During the month of November, I’ll be participating in National Blog Post Month, where I’ll publish a post every single day. Sometimes, like today, I’ll use prompts. This one I wrote in about five minutes.
Today’s prompt: Do you write in cursive?
I journal. Sometimes, I journal a lot, pages and pages at a time. Sometimes, there are weeks between the times I’m truly able to sit down and pour myself out. I don’t usually write about things that happened that day, or grocery lists for the next trip to the store, or my thoughts on the latest movie that came out. It’s not a 16-year-old’s diary, right? Sometimes, the pages are full of prayers, pleas to the Lord for one thing or another, one friend or family member who needs a touch from Him. Other times, I’m processing something that’s happened, something I’ve read, or something I heard on a podcast or in a sermon. But one thing has been consistent in my journals for years.
I can look back at journals from college (now ten years ago) and immediately recognize my handwriting as if I’d just written on those pages yesterday. Typically, my heart-outpouring scrawl is a mostly cursive, quickly slurred jumble of letters that is readable, but may require some deciphering. I frequently leave out a letter in the blend of loops that is a longer word. I also slur words together, as if I’m dictating someone who’s had to much too drink. I also have a couple of letters I rarely write in proper cursive style (s’s, for example, and uppercase G’s). I’ll stop a word right in the middle to write an “s” in “print” instead of writing it in cursive.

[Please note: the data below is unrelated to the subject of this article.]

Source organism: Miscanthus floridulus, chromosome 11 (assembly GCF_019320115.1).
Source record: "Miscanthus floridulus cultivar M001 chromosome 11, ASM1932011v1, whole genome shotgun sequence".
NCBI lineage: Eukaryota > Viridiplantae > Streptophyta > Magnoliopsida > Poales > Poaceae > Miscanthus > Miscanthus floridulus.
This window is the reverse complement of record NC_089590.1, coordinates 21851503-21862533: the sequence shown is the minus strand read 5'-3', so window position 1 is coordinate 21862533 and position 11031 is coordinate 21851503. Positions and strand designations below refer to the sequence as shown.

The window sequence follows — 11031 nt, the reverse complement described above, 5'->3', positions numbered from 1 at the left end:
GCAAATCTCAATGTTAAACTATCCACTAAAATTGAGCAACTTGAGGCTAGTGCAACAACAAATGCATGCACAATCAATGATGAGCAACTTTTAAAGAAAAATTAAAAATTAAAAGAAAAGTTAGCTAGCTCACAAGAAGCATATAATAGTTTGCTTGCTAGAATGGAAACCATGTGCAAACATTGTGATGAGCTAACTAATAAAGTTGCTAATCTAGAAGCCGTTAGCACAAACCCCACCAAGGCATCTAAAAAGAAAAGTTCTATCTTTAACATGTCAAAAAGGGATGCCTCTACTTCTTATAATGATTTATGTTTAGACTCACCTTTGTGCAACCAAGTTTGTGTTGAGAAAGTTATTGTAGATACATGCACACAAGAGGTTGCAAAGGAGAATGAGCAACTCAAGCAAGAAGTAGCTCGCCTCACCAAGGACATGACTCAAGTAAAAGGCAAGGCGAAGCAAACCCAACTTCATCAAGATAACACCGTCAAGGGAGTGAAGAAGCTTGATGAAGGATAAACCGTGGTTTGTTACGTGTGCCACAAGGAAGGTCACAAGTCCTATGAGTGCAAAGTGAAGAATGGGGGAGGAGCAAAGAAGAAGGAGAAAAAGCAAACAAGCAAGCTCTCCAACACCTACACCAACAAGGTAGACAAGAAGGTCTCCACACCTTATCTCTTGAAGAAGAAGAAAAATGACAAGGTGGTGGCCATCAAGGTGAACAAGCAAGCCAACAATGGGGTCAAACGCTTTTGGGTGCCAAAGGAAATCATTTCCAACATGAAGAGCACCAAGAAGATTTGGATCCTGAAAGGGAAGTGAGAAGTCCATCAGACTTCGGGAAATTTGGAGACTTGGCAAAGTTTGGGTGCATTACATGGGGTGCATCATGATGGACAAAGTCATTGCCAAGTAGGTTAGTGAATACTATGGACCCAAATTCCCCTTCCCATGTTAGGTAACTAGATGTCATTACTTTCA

I think the way this handwriting evolved was when I got to college, and needed to write a lot very quickly. When I took notes in high school, my writing varied depending on my mood – sometimes a lovely cursive, sometimes all caps (something I’d seen my mom do on grocery lists and such), and sometimes a neat and tidy print. But those things mostly happened when I had extra time, and wasn’t in a rush. My slippery cursive-print blend evolved from my necessity to get information (or feelings) onto the paper before the ideas fell out of my head again. I still love writing, or even just doodling my name, particularly with a fancy pen. And, by the way, fancy pen for me doesn’t constitute something like a fountain pen. It really just means one that doesn’t blot, might be a lovely color of blue, and won’t smear onto the side of my hand.
Because I’m left-handed. I know you’ve seen someone with lead or ink smeared on the outside pad of their left hand before… right? I used to hate coloring with markers because I couldn’t keep my hand from getting covered in ink. My OCD goes way back to my early childhood days, trying not to be messy. And I still don’t like it.